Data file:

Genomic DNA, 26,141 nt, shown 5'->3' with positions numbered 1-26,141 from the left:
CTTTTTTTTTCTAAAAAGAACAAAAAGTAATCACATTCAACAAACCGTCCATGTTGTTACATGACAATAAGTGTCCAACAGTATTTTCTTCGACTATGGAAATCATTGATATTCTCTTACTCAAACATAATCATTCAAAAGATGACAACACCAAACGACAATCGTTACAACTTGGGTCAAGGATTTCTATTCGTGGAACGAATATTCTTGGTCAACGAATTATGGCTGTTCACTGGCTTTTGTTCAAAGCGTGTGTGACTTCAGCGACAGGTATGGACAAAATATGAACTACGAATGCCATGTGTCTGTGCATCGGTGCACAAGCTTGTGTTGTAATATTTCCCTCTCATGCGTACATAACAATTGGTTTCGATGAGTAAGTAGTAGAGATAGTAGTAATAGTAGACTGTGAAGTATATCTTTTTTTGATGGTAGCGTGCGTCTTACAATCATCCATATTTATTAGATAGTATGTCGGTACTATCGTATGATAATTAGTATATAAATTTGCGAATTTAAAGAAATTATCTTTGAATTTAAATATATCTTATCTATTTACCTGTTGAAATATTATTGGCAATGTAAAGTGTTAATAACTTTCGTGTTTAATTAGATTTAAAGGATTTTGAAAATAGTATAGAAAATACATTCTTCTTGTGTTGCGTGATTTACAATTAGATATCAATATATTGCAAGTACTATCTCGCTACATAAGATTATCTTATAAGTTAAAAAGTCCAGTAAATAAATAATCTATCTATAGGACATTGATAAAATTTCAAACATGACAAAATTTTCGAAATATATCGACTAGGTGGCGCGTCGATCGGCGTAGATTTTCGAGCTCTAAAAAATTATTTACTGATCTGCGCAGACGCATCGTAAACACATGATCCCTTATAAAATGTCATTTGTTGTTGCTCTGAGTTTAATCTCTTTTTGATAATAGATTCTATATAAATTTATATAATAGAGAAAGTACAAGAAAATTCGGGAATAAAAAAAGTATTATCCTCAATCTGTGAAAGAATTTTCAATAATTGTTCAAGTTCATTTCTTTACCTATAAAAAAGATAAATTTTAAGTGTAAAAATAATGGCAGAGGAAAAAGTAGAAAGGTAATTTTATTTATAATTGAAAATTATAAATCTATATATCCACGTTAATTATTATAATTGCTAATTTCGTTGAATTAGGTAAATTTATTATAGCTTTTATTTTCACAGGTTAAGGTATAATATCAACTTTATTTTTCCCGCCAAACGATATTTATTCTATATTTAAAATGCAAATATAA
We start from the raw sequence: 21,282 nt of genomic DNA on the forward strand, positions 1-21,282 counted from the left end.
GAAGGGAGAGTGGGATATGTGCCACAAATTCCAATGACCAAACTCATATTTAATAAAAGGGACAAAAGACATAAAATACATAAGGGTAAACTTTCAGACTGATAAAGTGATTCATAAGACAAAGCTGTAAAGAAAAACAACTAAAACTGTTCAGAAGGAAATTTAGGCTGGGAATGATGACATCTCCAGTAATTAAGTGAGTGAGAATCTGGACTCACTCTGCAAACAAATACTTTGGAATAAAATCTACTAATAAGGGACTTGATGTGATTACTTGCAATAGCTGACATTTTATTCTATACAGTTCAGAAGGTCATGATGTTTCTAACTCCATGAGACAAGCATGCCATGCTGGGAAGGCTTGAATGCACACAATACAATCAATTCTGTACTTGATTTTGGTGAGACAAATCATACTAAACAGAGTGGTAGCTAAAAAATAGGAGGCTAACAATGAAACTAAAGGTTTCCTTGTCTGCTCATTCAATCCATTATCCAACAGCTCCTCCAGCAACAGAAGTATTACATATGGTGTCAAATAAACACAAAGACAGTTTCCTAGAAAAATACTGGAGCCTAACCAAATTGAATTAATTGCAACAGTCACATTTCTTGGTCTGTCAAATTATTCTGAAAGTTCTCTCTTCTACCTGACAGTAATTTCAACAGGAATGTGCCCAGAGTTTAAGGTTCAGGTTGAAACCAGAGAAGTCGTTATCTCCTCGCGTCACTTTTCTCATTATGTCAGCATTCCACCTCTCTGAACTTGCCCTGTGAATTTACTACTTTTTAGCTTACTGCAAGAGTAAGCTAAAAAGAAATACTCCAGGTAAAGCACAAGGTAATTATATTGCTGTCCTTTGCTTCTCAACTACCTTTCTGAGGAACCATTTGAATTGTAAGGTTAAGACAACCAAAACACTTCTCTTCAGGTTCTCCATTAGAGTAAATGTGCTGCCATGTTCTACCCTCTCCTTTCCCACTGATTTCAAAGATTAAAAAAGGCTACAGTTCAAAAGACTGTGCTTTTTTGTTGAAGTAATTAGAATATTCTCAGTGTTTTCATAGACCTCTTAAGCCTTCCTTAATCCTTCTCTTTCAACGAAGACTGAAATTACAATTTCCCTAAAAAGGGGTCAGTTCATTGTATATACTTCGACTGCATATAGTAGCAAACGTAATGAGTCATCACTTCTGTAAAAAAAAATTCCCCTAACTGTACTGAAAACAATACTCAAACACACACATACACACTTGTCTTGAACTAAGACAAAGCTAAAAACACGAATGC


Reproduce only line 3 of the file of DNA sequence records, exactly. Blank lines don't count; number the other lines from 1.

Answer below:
We start from the raw sequence: 21,282 nt of genomic DNA on the forward strand, positions 1-21,282 counted from the left end.